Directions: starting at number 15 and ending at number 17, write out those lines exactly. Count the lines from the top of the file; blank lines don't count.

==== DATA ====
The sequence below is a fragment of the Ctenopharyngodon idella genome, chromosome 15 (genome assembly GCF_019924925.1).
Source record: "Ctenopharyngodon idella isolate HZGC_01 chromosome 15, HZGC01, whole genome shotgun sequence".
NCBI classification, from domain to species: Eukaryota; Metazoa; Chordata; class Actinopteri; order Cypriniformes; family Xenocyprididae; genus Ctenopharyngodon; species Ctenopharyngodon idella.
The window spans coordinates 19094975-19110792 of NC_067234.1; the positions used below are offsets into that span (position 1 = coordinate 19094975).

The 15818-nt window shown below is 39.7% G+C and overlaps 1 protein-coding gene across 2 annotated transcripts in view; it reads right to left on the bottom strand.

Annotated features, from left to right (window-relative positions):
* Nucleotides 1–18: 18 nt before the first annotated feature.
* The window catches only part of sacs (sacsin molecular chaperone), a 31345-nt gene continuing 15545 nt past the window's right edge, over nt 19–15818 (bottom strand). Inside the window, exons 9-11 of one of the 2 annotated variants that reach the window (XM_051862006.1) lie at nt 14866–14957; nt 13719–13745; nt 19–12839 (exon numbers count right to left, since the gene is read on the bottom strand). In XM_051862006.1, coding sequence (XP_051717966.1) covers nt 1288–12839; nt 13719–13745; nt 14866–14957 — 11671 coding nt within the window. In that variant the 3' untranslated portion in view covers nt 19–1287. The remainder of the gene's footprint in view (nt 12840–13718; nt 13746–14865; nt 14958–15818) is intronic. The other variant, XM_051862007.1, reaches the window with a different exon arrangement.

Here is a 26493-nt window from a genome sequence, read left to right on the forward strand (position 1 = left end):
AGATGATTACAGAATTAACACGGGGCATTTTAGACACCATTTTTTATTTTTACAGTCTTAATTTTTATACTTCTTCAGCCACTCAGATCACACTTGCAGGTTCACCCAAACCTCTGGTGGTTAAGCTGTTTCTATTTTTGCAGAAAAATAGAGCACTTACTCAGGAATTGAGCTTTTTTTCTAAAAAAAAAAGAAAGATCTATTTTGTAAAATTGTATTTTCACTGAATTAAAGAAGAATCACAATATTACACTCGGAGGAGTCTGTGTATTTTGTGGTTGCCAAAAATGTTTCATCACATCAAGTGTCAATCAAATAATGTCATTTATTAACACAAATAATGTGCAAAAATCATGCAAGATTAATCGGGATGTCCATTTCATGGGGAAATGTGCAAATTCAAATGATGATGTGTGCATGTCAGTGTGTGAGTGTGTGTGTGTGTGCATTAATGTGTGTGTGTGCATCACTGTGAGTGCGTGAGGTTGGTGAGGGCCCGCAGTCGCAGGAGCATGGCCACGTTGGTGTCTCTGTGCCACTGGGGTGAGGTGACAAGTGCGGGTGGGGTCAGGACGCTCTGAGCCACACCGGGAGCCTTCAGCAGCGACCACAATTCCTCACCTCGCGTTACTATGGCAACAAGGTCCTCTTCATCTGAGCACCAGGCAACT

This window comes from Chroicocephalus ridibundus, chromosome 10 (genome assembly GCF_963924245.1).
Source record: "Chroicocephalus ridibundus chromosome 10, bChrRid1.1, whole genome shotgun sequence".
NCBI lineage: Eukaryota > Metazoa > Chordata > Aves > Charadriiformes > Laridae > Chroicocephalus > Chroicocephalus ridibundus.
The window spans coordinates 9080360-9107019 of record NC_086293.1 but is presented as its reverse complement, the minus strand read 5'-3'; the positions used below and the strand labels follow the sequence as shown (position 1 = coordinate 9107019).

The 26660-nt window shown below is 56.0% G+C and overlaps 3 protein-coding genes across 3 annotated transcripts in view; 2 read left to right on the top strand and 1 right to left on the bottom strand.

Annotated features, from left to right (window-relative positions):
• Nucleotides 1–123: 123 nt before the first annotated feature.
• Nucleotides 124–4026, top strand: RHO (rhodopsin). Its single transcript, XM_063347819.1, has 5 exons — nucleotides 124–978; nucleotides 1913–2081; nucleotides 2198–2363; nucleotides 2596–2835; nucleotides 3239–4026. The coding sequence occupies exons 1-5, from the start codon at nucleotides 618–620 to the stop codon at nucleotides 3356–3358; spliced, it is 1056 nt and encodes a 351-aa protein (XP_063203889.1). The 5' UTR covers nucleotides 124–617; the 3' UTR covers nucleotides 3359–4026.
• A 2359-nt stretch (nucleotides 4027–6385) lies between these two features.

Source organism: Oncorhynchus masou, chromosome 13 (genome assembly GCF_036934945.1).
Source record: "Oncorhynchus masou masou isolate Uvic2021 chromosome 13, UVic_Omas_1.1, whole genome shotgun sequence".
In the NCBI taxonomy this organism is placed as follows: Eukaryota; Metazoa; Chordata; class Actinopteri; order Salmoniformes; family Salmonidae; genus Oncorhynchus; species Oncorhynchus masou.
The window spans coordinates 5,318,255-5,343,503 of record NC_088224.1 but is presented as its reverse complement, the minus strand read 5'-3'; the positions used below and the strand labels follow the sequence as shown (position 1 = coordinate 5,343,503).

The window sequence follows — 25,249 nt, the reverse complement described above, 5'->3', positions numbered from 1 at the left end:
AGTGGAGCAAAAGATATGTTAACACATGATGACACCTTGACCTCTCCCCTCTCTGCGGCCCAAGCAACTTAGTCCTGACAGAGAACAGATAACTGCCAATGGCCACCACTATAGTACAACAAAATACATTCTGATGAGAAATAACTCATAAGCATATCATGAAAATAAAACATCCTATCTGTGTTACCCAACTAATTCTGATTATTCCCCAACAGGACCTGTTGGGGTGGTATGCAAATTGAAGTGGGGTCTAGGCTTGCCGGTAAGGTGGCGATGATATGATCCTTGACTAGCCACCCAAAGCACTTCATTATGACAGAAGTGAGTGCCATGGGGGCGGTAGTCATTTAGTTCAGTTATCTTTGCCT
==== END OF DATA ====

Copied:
The 26660-nt window shown below is 56.0% G+C and overlaps 3 protein-coding genes across 3 annotated transcripts in view; 2 read left to right on the top strand and 1 right to left on the bottom strand.

Annotated features, from left to right (window-relative positions):
• Nucleotides 1–123: 123 nt before the first annotated feature.